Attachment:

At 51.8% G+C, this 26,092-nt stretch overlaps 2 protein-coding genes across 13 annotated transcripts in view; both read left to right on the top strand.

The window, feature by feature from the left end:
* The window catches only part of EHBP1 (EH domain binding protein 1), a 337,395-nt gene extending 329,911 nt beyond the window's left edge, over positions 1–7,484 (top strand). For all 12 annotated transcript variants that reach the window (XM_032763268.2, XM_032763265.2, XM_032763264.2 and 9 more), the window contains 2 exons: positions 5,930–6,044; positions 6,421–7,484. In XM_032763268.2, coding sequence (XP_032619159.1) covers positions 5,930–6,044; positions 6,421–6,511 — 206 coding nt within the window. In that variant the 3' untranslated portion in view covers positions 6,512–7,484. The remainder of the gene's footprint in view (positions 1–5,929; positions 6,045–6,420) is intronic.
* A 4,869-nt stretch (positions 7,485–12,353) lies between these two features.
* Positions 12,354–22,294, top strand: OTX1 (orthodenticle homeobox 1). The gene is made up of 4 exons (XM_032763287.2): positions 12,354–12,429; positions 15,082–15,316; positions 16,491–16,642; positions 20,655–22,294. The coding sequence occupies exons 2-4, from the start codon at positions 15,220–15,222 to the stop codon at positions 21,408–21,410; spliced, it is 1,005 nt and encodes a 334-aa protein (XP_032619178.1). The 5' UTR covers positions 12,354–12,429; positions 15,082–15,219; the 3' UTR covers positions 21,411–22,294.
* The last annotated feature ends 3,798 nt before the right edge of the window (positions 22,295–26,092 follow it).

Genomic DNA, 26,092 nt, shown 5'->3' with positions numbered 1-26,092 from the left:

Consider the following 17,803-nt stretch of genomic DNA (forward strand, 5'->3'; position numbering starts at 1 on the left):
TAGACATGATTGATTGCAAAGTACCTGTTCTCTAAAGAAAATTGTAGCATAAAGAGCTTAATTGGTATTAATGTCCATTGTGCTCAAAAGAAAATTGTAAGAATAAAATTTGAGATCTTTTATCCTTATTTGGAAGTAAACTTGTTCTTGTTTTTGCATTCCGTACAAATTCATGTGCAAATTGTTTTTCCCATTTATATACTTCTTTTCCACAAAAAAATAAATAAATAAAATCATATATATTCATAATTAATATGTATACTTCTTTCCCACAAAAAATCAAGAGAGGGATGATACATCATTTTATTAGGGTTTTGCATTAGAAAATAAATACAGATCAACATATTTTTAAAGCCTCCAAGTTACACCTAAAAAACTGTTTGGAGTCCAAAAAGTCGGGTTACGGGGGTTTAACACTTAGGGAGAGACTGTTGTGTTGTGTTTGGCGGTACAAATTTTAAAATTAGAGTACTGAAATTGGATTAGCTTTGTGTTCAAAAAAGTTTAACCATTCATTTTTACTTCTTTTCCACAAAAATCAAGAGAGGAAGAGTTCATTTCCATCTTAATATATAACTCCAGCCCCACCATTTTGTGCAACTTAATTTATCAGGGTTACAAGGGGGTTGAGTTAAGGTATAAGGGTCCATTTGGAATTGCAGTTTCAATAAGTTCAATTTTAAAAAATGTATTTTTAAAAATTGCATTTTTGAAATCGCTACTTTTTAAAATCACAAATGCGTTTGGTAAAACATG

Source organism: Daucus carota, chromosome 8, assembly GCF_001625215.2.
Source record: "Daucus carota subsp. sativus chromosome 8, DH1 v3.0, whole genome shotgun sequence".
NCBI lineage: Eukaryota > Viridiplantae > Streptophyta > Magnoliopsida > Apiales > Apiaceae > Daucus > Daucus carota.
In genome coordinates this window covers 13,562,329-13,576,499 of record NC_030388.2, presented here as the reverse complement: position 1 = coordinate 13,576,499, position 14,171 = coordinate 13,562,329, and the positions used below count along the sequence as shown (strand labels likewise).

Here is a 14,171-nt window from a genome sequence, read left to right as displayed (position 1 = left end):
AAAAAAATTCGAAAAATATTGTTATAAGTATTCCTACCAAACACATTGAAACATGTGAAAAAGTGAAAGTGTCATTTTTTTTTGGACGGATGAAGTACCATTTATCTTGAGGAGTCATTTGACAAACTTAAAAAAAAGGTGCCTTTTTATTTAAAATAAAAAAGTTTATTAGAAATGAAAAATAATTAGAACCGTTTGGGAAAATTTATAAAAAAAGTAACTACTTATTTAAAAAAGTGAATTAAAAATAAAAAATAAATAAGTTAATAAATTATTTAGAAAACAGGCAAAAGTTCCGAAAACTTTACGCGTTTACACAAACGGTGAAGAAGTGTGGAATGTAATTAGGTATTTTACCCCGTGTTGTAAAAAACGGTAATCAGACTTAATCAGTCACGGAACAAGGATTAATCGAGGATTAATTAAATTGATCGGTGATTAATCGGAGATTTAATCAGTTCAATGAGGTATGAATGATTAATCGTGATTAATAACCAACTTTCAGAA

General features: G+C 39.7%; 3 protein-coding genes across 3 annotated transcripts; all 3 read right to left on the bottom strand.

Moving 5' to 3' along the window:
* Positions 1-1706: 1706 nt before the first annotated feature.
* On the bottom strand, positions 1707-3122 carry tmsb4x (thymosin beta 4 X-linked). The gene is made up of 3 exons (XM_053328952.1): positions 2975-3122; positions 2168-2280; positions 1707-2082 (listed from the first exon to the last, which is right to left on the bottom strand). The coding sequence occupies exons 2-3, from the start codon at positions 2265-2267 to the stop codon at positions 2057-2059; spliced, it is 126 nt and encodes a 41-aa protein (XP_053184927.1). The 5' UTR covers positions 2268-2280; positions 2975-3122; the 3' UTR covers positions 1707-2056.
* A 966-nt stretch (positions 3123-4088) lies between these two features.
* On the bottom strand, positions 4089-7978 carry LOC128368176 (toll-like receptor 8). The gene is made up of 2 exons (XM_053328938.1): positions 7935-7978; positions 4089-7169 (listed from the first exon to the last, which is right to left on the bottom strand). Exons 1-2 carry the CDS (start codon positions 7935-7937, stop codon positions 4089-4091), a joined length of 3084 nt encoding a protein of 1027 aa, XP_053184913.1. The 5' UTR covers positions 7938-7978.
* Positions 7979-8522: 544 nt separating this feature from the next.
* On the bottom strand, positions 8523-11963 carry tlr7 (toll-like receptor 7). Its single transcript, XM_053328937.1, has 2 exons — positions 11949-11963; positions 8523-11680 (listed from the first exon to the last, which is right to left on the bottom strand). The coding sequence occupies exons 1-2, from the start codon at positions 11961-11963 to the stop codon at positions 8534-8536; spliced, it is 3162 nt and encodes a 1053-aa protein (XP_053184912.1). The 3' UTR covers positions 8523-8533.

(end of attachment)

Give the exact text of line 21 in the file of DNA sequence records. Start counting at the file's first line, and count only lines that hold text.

* On the bottom strand, positions 4089-7978 carry LOC128368176 (toll-like receptor 8). The gene is made up of 2 exons (XM_053328938.1): positions 7935-7978; positions 4089-7169 (listed from the first exon to the last, which is right to left on the bottom strand). Exons 1-2 carry the CDS (start codon positions 7935-7937, stop codon positions 4089-4091), a joined length of 3084 nt encoding a protein of 1027 aa, XP_053184913.1. The 5' UTR covers positions 7938-7978.